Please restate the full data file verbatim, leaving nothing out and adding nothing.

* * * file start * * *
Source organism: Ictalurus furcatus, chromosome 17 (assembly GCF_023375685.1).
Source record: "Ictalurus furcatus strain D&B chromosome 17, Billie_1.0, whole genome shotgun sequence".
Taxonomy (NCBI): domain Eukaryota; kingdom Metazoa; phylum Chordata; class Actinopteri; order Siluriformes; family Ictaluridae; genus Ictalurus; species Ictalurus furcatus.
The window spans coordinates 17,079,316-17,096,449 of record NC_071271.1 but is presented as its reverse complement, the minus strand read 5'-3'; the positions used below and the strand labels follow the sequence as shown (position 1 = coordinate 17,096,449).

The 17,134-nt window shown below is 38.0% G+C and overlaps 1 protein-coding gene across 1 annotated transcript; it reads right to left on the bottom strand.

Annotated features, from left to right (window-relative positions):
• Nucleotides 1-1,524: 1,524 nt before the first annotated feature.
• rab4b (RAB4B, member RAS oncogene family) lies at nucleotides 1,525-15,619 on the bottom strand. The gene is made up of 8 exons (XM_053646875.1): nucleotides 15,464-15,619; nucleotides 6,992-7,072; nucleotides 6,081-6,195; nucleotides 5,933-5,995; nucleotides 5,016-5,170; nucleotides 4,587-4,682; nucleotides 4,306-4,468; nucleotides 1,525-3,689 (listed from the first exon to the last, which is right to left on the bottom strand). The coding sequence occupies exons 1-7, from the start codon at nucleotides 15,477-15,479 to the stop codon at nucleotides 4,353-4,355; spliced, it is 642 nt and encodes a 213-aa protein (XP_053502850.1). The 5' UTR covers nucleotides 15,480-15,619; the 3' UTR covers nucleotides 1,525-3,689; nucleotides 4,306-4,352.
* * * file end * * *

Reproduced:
Source organism: Ictalurus furcatus, chromosome 17 (assembly GCF_023375685.1).
Source record: "Ictalurus furcatus strain D&B chromosome 17, Billie_1.0, whole genome shotgun sequence".
Taxonomy (NCBI): domain Eukaryota; kingdom Metazoa; phylum Chordata; class Actinopteri; order Siluriformes; family Ictaluridae; genus Ictalurus; species Ictalurus furcatus.
The window spans coordinates 17,079,316-17,096,449 of record NC_071271.1 but is presented as its reverse complement, the minus strand read 5'-3'; the positions used below and the strand labels follow the sequence as shown (position 1 = coordinate 17,096,449).

The 17,134-nt window shown below is 38.0% G+C and overlaps 1 protein-coding gene across 1 annotated transcript; it reads right to left on the bottom strand.

Annotated features, from left to right (window-relative positions):
• Nucleotides 1-1,524: 1,524 nt before the first annotated feature.
• rab4b (RAB4B, member RAS oncogene family) lies at nucleotides 1,525-15,619 on the bottom strand. The gene is made up of 8 exons (XM_053646875.1): nucleotides 15,464-15,619; nucleotides 6,992-7,072; nucleotides 6,081-6,195; nucleotides 5,933-5,995; nucleotides 5,016-5,170; nucleotides 4,587-4,682; nucleotides 4,306-4,468; nucleotides 1,525-3,689 (listed from the first exon to the last, which is right to left on the bottom strand). The coding sequence occupies exons 1-7, from the start codon at nucleotides 15,477-15,479 to the stop codon at nucleotides 4,353-4,355; spliced, it is 642 nt and encodes a 213-aa protein (XP_053502850.1). The 5' UTR covers nucleotides 15,480-15,619; the 3' UTR covers nucleotides 1,525-3,689; nucleotides 4,306-4,352.